International Journal of Applied and Basic Medical Research

ORIGINAL ARTICLE
Year
: 2016  |  Volume : 6  |  Issue : 4  |  Page : 241--244

Possible role of elevated serum testosterone in pathogenesis of renal stone formation


Kapil Gupta1, Gurpreet Singh Gill2, Rajiv Mahajan3,  
1 Department of Biochemistry, Adesh Institute of Medical Sciences and Research, Bathinda, Punjab, India
2 Department of Surgery, Adesh Institute of Medical Sciences and Research, Bathinda, Punjab, India
3 Department of Pharmacology, Adesh Institute of Medical Sciences and Research, Bathinda, Punjab, India

Correspondence Address:
Dr. Kapil Gupta
Department of Biochemistry, Adesh Institute of Medical Sciences and Research, Bathinda, Punjab
India

Abstract

Background: Urolithiasis or renal stone formation occurs with three times higher frequency in males and decreases with age in parallel with the serum testosterone levels, suggesting a role played by male sex hormones. Androgens appear a promotion action and estrogens an inhibitory action on kidney stone formation in several animal models suggesting a study to be carried out to deduce the role played by serum testosterone in the formation of renal stones. Aim: The aim of this study is to define the involvement of serum total testosterone, free testosterone, and dihydrotestosterone in the pathogenesis of urolithiasis in males by comparing the results with healthy males with no present or past history of urolithiasis as controls. Materials and Methods: A case–control study was undertaken with 108 participants: 78 males diagnosed with urolithiasis and 30 age-matched healthy males. Results: The difference between mean age and body mass index of patients and controls were found to be nonsignificant. The total serum testosterone levels, serum dihydrotestosterone levels, were found to be higher in patients when compared to controls, and the difference was found to be significant. The levels of free testosterone and serum estradiol were also found to be higher in urolithiatic patients. Conclusion: The study demonstrates that elevated levels of serum testosterone and serum dihydrotestosterone might be involved in increased incidences of stone formation. The higher levels of estradiol do not seem to be a protective factor in males with urolithiasis with higher serum testosterone levels.



How to cite this article:
Gupta K, Gill GS, Mahajan R. Possible role of elevated serum testosterone in pathogenesis of renal stone formation.Int J App Basic Med Res 2016;6:241-244


How to cite this URL:
Gupta K, Gill GS, Mahajan R. Possible role of elevated serum testosterone in pathogenesis of renal stone formation. Int J App Basic Med Res [serial online] 2016 [cited 2019 Dec 14 ];6:241-244
Available from: http://www.ijabmr.org/text.asp?2016/6/4/241/192593


Full Text

 Introduction



Urolithiasis occurs with greater frequency in males with incidences three times higher compared to females indicating some role played by androgens.[1] Stone formation in renal tissues before puberty is similar between males and females,[2] whereas greater frequency is seen in third to the fourth decade of life when the levels of serum testosterone are also the highest in males.[3] With advancing age, the probability for stone formation also decreases as consistent with the decline in serum testosterone levels with more than 20% of healthy men over 60 years of age presenting with serum levels of hormone below the range for young men.[4] In menopausal females, the frequency for stone formation is considered more compared with premenopausal postulated mainly due to low estrogen levels.[5] The upregulation of androgen receptors in patients with urolithiasis,[6] higher androgen levels in renal stone patients and low urinary oxalate excretion in castrated males further augment the possible role of male sex hormones in the pathogenesis of urolithiasis.[7]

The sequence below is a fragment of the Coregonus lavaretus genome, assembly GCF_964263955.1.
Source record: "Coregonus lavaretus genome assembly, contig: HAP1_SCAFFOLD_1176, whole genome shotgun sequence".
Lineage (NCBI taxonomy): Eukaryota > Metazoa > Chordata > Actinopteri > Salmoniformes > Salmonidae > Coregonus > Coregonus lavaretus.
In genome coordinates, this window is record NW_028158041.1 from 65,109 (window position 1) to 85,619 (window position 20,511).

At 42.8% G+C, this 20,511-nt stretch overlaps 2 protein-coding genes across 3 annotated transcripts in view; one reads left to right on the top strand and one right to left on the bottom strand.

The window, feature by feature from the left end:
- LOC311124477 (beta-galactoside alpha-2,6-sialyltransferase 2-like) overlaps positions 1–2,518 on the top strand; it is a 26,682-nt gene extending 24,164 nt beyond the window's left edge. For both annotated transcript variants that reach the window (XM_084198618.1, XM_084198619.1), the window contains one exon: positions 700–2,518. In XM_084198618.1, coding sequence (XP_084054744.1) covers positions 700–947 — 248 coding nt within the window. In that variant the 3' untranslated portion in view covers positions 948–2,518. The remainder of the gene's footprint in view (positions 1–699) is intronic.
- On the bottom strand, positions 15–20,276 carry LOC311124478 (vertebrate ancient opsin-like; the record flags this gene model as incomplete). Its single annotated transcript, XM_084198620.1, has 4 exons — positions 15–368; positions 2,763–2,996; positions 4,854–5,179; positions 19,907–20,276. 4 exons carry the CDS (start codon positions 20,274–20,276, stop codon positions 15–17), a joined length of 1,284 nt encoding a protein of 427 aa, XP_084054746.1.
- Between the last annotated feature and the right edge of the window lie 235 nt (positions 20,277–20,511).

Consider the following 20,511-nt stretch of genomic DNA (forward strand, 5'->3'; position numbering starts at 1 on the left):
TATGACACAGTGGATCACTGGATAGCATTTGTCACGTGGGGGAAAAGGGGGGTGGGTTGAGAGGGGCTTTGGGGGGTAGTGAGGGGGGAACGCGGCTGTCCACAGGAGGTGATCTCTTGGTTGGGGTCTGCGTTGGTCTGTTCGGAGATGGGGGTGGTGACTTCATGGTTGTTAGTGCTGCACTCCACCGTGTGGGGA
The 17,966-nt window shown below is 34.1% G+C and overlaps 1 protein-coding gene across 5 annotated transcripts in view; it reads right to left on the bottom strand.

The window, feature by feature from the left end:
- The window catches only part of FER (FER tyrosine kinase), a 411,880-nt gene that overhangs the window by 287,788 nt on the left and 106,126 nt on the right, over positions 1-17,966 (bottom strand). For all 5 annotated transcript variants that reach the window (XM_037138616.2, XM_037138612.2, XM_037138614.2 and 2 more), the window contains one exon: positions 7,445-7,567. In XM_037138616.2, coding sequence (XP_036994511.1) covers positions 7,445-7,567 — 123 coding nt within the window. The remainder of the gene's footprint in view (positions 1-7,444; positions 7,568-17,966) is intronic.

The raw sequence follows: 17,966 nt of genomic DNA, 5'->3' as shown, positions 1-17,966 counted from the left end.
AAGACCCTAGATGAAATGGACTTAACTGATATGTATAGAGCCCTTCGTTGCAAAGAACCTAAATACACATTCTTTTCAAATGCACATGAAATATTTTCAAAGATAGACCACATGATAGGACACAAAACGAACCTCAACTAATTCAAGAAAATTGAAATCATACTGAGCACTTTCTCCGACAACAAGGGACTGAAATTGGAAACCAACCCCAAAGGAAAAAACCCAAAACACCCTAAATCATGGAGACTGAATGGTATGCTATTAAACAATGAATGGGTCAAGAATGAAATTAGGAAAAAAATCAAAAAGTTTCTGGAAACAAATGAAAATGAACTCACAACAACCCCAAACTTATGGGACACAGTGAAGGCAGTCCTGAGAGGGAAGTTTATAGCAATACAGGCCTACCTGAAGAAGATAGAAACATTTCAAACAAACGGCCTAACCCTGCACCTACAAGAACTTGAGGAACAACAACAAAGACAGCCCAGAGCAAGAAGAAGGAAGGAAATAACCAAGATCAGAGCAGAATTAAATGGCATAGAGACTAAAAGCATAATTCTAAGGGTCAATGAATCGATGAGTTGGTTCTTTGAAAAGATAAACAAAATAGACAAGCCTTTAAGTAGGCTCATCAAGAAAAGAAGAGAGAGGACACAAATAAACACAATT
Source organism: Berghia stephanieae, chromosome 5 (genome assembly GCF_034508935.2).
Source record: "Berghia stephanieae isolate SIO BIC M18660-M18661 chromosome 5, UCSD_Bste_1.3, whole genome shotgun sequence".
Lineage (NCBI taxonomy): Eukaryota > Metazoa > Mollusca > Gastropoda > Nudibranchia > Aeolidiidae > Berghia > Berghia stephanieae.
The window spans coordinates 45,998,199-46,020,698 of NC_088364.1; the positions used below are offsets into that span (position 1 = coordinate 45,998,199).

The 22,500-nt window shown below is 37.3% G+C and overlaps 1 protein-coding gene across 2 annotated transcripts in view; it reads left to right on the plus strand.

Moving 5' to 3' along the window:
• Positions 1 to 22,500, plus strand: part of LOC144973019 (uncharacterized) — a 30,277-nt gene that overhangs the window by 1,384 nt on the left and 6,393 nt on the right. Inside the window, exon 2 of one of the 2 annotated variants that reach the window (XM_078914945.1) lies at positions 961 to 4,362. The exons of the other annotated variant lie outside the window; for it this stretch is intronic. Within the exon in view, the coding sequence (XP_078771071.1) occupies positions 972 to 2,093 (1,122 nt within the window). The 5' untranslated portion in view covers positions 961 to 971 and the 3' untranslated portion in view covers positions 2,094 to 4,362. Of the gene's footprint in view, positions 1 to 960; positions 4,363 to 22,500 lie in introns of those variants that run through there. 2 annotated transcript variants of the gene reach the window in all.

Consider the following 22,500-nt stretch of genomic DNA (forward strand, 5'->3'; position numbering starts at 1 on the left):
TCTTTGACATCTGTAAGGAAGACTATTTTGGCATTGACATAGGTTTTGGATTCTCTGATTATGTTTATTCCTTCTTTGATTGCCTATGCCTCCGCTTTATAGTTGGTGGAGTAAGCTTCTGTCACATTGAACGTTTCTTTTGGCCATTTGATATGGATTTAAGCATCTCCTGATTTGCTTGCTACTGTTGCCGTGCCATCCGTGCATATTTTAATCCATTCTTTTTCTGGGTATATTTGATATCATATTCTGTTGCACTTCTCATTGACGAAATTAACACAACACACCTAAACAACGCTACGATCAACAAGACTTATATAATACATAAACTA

Hormones can exert their effect either through a change in their serum levels or by an alteration in their receptor activity.[8] Testosterone appears to promote stone formation by suppressing osteopontin expression in kidneys and increasing urinary oxalate excretion,[9] whereas reverse action is suggested by estrogen in an animal model of urolithiasis. Watson et al. in 2010 also reported higher serum total testosterone levels in male stone formers compared with a similar cohort without stones indicating that testosterone may be a risk factor for stone formation.[10] Although one study proposed that urolithiasis is associated with low serum testosterone levels in men,[11] the possibility of testosterone involvement in the pathogenesis of renal stones cannot be denied.

So far, the association between serum gonadal steroids and urolithiasis in males has received limited attention and only in the small group of patients. Hence to further investigate the role of testosterone in the pathogenesis of urolithiasis, this study was carried with the aim to find serum levels of male sex hormones in patients with renal stones compared to controls.

 Materials and Methods



Study subjects

Seventy-eight males with age group 20–52 years diagnosed with urolithiasis and visiting the Urology and Biochemistry Department of Adesh Institute of Medical Sciences and Research and 30 healthy age-matched individuals with no present or past history of urolithiasis were enrolled for the study. The exclusion criteria included hyperthyroidism, primary hyperparathyroidism, intestinal malabsorption, primary hyperoxaluria, recurrent or active urinary tract infections, present or past history of renal transplantation, any liver disease, metabolic syndrome, gout, and renal failure (chronic or acute).

Study protocol

All patients and controls underwent anthropometric and demographic measurements. A detailed history with full clinical examination and written informed consent was obtained from each participant. This study was approved by the Institutional Ethical Committee and Thesis Research Committee.

Specimen collection

A volume of 2 ml of blood samples were obtained before any medical or surgical intervention by venipuncture under all aseptic conditions. Samples were allowed to clot at room temperature. Serum was separated by centrifugation at 3500 × g for 10 min. The separated serum samples were immediately processed for biochemical estimations or stored at -20°C for further use. Out of 78 urolithiatic patients, in 52 stone was removed with operative procedures and collected for further biochemical analysis.

Biochemical analysis

Serum free testosterone, serum total testosterone, serum dihydrotestosteone, serum estradiol were estimated on AIA-360, fully automatic analyzer Tosoh, Japan with kits from Alere, Tosoh, Japan. Stones collected from urolithiatic patients were crushed to homogeneous powered form and subjected to battery of biochemical tests for the presence of calcium, magnesium, phosphates, oxalates, cystine, and uric acid.

Statistical analysis

All statistical analysis in the study was performed using SPSS for Windows, Version 16.0. Chicago, SPSS Inc. The results of laboratory tests in the study and control groups were summarized as a mean ± standard deviation. Comparison between subjects (both participating groups) was carried out using Student's unpaired t-test. 95% confidence interval was taken into consideration and P < 0.05 was considered statistically significant.